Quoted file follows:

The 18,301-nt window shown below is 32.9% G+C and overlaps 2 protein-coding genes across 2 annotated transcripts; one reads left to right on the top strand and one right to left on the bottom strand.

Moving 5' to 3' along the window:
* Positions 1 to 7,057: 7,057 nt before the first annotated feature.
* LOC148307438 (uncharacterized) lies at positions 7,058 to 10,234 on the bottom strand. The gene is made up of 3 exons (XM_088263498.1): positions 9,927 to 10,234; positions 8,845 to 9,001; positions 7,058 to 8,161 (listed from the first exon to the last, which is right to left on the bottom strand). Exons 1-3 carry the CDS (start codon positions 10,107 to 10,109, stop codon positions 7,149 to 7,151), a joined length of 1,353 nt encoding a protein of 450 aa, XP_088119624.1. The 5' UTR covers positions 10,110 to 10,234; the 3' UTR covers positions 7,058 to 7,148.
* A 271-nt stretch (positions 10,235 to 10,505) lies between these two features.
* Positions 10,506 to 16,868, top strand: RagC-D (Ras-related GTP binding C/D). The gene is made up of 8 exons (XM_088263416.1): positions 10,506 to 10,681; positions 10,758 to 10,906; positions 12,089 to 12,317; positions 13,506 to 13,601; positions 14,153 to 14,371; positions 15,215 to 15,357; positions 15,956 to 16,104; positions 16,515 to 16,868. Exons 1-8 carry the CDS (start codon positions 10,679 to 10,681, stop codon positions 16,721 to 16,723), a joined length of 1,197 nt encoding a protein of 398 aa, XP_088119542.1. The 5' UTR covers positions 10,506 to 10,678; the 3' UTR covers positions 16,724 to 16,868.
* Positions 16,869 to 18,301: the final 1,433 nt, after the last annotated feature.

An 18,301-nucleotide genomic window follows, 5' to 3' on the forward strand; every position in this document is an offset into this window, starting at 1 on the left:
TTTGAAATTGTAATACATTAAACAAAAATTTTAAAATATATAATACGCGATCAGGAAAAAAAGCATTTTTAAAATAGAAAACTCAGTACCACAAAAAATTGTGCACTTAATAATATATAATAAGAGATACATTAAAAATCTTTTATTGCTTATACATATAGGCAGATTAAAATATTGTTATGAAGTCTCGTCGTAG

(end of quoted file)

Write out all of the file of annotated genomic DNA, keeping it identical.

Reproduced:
The 18,301-nt window shown below is 32.9% G+C and overlaps 2 protein-coding genes across 2 annotated transcripts; one reads left to right on the top strand and one right to left on the bottom strand.

Moving 5' to 3' along the window:
* Positions 1 to 7,057: 7,057 nt before the first annotated feature.
* LOC148307438 (uncharacterized) lies at positions 7,058 to 10,234 on the bottom strand. The gene is made up of 3 exons (XM_088263498.1): positions 9,927 to 10,234; positions 8,845 to 9,001; positions 7,058 to 8,161 (listed from the first exon to the last, which is right to left on the bottom strand). Exons 1-3 carry the CDS (start codon positions 10,107 to 10,109, stop codon positions 7,149 to 7,151), a joined length of 1,353 nt encoding a protein of 450 aa, XP_088119624.1. The 5' UTR covers positions 10,110 to 10,234; the 3' UTR covers positions 7,058 to 7,148.
* A 271-nt stretch (positions 10,235 to 10,505) lies between these two features.
* Positions 10,506 to 16,868, top strand: RagC-D (Ras-related GTP binding C/D). The gene is made up of 8 exons (XM_088263416.1): positions 10,506 to 10,681; positions 10,758 to 10,906; positions 12,089 to 12,317; positions 13,506 to 13,601; positions 14,153 to 14,371; positions 15,215 to 15,357; positions 15,956 to 16,104; positions 16,515 to 16,868. Exons 1-8 carry the CDS (start codon positions 10,679 to 10,681, stop codon positions 16,721 to 16,723), a joined length of 1,197 nt encoding a protein of 398 aa, XP_088119542.1. The 5' UTR covers positions 10,506 to 10,678; the 3' UTR covers positions 16,724 to 16,868.
* Positions 16,869 to 18,301: the final 1,433 nt, after the last annotated feature.

An 18,301-nucleotide genomic window follows, 5' to 3' on the forward strand; every position in this document is an offset into this window, starting at 1 on the left:
TTTGAAATTGTAATACATTAAACAAAAATTTTAAAATATATAATACGCGATCAGGAAAAAAAGCATTTTTAAAATAGAAAACTCAGTACCACAAAAAATTGTGCACTTAATAATATATAATAAGAGATACATTAAAAATCTTTTATTGCTTATACATATAGGCAGATTAAAATATTGTTATGAAGTCTCGTCGTAG